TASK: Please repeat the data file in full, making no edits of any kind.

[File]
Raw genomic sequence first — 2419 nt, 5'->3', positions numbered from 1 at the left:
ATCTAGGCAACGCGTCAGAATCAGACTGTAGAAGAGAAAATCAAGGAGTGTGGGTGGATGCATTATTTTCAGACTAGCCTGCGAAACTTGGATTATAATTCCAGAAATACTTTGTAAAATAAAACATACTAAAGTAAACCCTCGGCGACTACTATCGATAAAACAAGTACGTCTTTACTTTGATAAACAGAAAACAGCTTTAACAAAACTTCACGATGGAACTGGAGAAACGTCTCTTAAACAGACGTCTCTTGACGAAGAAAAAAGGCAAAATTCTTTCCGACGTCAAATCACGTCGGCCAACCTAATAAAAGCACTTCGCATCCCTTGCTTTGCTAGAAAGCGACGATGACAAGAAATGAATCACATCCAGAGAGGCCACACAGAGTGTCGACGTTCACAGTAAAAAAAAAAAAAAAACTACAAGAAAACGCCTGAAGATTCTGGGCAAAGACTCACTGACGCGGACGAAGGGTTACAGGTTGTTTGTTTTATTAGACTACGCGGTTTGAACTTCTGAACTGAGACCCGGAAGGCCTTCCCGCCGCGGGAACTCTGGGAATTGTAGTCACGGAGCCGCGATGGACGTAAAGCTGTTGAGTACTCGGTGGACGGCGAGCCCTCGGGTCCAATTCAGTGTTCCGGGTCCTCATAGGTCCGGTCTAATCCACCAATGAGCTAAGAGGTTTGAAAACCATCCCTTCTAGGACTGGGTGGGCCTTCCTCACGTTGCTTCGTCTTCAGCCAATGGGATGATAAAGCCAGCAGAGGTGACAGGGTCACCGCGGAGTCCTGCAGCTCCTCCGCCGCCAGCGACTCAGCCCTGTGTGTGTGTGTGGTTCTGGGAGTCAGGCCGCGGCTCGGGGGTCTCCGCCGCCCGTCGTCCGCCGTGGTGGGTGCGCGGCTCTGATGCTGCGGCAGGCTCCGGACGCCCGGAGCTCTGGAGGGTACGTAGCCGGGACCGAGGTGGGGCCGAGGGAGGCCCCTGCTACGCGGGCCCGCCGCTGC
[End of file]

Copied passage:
Raw genomic sequence first — 2419 nt, 5'->3', positions numbered from 1 at the left:
ATCTAGGCAACGCGTCAGAATCAGACTGTAGAAGAGAAAATCAAGGAGTGTGGGTGGATGCATTATTTTCAGACTAGCCTGCGAAACTTGGATTATAATTCCAGAAATACTTTGTAAAATAAAACATACTAAAGTAAACCCTCGGCGACTACTATCGATAAAACAAGTACGTCTTTACTTTGATAAACAGAAAACAGCTTTAACAAAACTTCACGATGGAACTGGAGAAACGTCTCTTAAACAGACGTCTCTTGACGAAGAAAAAAGGCAAAATTCTTTCCGACGTCAAATCACGTCGGCCAACCTAATAAAAGCACTTCGCATCCCTTGCTTTGCTAGAAAGCGACGATGACAAGAAATGAATCACATCCAGAGAGGCCACACAGAGTGTCGACGTTCACAGTAAAAAAAAAAAAAAAACTACAAGAAAACGCCTGAAGATTCTGGGCAAAGACTCACTGACGCGGACGAAGGGTTACAGGTTGTTTGTTTTATTAGACTACGCGGTTTGAACTTCTGAACTGAGACCCGGAAGGCCTTCCCGCCGCGGGAACTCTGGGAATTGTAGTCACGGAGCCGCGATGGACGTAAAGCTGTTGAGTACTCGGTGGACGGCGAGCCCTCGGGTCCAATTCAGTGTTCCGGGTCCTCATAGGTCCGGTCTAATCCACCAATGAGCTAAGAGGTTTGAAAACCATCCCTTCTAGGACTGGGTGGGCCTTCCTCACGTTGCTTCGTCTTCAGCCAATGGGATGATAAAGCCAGCAGAGGTGACAGGGTCACCGCGGAGTCCTGCAGCTCCTCCGCCGCCAGCGACTCAGCCCTGTGTGTGTGTGTGGTTCTGGGAGTCAGGCCGCGGCTCGGGGGTCTCCGCCGCCCGTCGTCCGCCGTGGTGGGTGCGCGGCTCTGATGCTGCGGCAGGCTCCGGACGCCCGGAGCTCTGGAGGGTACGTAGCCGGGACCGAGGTGGGGCCGAGGGAGGCCCCTGCTACGCGGGCCCGCCGCTGC